When I closed the door for the last time to my father’s house, I took with me boxes of documents, certificates, letters and bits of paper with scribbles on them. Most of these were either in German or Russian. I can order a coffee in German. I can count to ten in Russian. You can, perhaps, understand what a Herculean task of translating I have in front of me.
I believe it was Mark Twain who said, “The difference between the right word and the almost right word is really a large matter – it’s the difference between lightning and a lightning bug.” It is true. Just one word can have many meanings and, if you aren’t certain what the writer meant, you might end up either with a jumbled mess, or seriously embarrassed.
Languages and writers also have nuances. And idioms. And slang. For example, in German, “Da steppt der Bär!” literally means “the bear dances there” but what it really means is, “It will be a good party.” If you didn’t know that, you might think the writer was talking about a real bear at a party!
I mainly use Google translate, which is decidedly not foolproof. I spend hours typing passages into the computer and then copying the translation into another document. But it doesn’t recognise all of the nuances or idioms which may be woven through the vast number of letters and scribblings I’m trying to translate. Next to the computer I always have a huge German dictionary. Every time something doesn’t sound like it should on Google, I wade through the dictionary. It is a slow process.
What makes the process even slower is trying to decipher various forms of handwriting. With this post there’s a photo of a couple of items I have first to decipher and then to translate. Almost all the pages of the book are written in pencil. If I had the finances, I would hire a translator to sift through the tubs of letters and documents stored in the spare bedroom.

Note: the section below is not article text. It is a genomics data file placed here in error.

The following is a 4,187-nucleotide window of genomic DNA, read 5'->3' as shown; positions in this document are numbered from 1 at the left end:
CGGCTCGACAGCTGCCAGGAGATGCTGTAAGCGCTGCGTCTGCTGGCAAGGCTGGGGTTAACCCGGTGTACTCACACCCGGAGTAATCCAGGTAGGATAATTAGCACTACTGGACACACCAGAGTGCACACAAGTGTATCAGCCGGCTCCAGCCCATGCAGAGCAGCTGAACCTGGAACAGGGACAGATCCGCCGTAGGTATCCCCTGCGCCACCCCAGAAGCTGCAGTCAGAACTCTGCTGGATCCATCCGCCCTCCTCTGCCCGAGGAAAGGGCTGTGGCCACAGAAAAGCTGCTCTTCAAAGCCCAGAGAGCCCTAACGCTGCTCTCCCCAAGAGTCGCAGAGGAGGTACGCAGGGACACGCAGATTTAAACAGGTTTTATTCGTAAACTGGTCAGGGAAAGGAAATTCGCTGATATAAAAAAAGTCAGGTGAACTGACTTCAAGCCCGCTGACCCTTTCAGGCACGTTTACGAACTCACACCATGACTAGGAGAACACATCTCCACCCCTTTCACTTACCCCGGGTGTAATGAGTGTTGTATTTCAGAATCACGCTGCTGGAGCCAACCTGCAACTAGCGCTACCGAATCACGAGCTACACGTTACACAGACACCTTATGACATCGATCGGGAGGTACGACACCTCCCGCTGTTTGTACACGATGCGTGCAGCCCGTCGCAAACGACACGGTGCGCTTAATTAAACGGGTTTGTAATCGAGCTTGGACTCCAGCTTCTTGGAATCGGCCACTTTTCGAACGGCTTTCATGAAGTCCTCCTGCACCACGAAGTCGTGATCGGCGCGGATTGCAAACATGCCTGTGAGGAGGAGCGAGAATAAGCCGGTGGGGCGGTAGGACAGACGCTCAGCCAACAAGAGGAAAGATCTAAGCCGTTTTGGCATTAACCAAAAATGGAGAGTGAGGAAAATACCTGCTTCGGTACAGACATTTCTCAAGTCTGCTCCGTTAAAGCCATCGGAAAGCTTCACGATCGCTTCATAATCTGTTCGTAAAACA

In the past, I have used a professional translator and the results were amazing. I have a pile of letters, all in German, which had been written to my father by a young girl, after the end of World War II. They were both living in Germany at the time. My father once told me the letters were so beautiful, he could not bear to part with them. My first attempts to translate them were a dismal failure.
The professional translator spent several weeks working on them, which is not surprising. She emailed me the full translation, together with comments and notes and other attachments so that I could fully understand what had been written. She made me aware of the culture of the time and the writers who had influence at the time. The effort she put in, not only to translate, but also to ensure I could appreciate the context of what had been written, was something I was very grateful for.
It might be many years before I can finish translating every document I have. Even thought I’m learning German, it won’t be easy. And then there’s Russian. It feels as if there is a lifetime of words, languages and translation ahead of me. And that’s not a bad thing.